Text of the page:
How Do I Know If My Child Needs Counseling After Divorce?

counseling after divorceJust like any traumatic life event, a divorce can cause serious problems for children.

Research shows that divorce poses serious physical and emotional risks for children that can cause problems well into adulthood. It’s common for children of divorce to experience anger, anxiety, and feelings of betrayal.

Hopefully, you and your ex are mature enough to keep their best interests in mind by shielding them from your disagreements. Even so, this can still be a rough transition and it might be wise to enlist the help of a professional as they switch to this new living arrangement.

Keep in mind that it’s not abnormal for children to show signs of stress as they’re making this adjustment. That doesn’t necessarily mean they need counseling. In fact, one study found that it is common for adolescents to go through some initial struggles during their parents’ divorce before stabilizing and returning to their normal selves.

However, as a parent you need to be especially attentive to your child’s behaviors and needs during this time. If trouble or abnormal behavior persist, it might be beneficial for your child to speak with a counselor or therapist.

What are the signs?

There are some general clues to be on the lookout for when trying to decide whether your child needs therapy.

If you notice unusual behavior that persists for more than a couple weeks, it is a sign that your child might need help. You should also be concerned if these symptoms interfere with their normal functioning, such as their appetite or ability to complete homework assignments on time.

There are a number of more specific symptoms keep your eye out for such as social withdrawal, increased sleepiness, and persistent mood swings.

Talk to teachers and other caregivers

Although you don’t want to disclose all the details of your personal life, it is a good idea to let your child’s teachers know you’re going through a divorce. Ask them to be on the lookout for any potential problems.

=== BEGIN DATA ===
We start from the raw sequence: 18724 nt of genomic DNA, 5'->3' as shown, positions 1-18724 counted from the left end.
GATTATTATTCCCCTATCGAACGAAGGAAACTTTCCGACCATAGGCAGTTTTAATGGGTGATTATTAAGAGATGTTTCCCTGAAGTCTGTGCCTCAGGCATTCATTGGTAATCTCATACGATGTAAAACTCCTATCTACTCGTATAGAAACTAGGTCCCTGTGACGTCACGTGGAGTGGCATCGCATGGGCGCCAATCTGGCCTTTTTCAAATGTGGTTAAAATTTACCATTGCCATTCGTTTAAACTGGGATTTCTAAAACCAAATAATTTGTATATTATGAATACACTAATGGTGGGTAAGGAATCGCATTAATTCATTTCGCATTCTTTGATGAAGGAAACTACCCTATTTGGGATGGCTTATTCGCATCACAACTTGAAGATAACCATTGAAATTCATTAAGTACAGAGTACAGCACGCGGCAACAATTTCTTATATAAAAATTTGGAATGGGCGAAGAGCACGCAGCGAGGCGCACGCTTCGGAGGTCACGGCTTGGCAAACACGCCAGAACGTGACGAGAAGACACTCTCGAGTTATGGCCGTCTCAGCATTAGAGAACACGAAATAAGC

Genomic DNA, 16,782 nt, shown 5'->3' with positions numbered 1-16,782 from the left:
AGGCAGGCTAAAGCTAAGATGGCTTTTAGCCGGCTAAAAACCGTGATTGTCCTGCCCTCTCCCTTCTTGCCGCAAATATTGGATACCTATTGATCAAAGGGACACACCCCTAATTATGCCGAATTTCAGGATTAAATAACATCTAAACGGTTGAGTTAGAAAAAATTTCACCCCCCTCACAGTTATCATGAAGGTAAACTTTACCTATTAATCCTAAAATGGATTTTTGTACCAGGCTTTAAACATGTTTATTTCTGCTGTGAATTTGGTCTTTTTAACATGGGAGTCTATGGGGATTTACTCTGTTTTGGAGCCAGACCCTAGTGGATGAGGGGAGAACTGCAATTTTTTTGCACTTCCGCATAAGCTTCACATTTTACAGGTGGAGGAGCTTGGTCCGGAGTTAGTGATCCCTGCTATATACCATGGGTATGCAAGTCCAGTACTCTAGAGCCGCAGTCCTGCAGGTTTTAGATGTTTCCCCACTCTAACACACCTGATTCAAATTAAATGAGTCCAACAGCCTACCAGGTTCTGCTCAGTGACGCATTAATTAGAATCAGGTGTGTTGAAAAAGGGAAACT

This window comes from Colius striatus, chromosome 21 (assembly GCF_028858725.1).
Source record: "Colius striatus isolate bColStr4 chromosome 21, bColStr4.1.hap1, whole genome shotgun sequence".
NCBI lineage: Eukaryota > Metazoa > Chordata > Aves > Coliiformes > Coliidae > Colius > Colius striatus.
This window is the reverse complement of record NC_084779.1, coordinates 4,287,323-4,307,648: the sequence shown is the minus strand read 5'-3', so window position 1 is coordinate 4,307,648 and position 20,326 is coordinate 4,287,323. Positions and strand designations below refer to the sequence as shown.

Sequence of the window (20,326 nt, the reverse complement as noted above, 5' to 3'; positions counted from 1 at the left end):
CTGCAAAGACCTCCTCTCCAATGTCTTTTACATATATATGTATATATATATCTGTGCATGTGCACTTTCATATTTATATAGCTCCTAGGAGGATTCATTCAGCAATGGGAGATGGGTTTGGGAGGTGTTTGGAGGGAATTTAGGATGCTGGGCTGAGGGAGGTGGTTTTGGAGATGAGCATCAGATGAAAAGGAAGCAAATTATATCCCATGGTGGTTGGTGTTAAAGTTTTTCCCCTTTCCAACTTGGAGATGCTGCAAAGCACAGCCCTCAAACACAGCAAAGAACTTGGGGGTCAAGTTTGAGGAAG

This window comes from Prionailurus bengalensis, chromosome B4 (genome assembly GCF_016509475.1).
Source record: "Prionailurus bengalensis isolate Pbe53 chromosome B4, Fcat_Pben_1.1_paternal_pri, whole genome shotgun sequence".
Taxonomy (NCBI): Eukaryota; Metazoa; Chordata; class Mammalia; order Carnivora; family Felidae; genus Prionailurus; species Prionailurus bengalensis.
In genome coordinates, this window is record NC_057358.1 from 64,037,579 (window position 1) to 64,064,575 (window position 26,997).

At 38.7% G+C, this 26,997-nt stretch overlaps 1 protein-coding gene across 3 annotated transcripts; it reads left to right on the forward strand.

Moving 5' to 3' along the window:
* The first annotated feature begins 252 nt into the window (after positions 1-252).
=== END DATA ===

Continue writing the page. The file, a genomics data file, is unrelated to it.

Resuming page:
Are they struggling with assignments? How are they interacting with other classmates? Do they keep to themselves more than usual?

You can also ask for help from other caregivers, such as relatives or parents of your child’s friends, to help monitor the situation. Use all of this information to help you determine the best course of action.

It also might be worth discussing your concerns with your child’s doctor to make sure the problems are not medically related.

Finding a therapist

Once you determine your child needs the assistance of a therapist, your next step is finding a therapist that is the best fit for your child.

Not only do you need to find a clinician who is educated, qualified, and has experience working with children, but you need to find someone who your child is comfortable talking to.

Consider asking your doctor for a referral as most doctors have working relationships with mental health specialists. You can also ask friends and family members and even your divorce attorney if they’re familiar with any local therapists.

Before you commit to regular visits, try to schedule an initial consultation so the therapist can sit down with your child and you can get a feel for their approach.

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Shawn Garrison is an Online Editor for Lexicon, focusing on subjects related to the legal services of customers, Cordell & Cordell and Cordell & Cordell UK. He has written countless pieces dealing with the unique child custody and divorce issues that men and fathers face. Through his work on CordellCordell.com, CordellCordell.co.uk, and DadsDivorce.com, Mr. Garrison has become an authority on the complexities of the legal experience and was a content creator for the YouTube series “Dad’s Divorce Live” and additional videos on both the Dad’s Divorce and Cordell & Cordell YouTube channels. Mr. Garrison has managed the sites of these customers, and fostered the creation of several of their features, including the Cordell & Cordell attorney and office pages, the Dad’s Divorce Newsletter, and the Cordell & Cordell newsletter.

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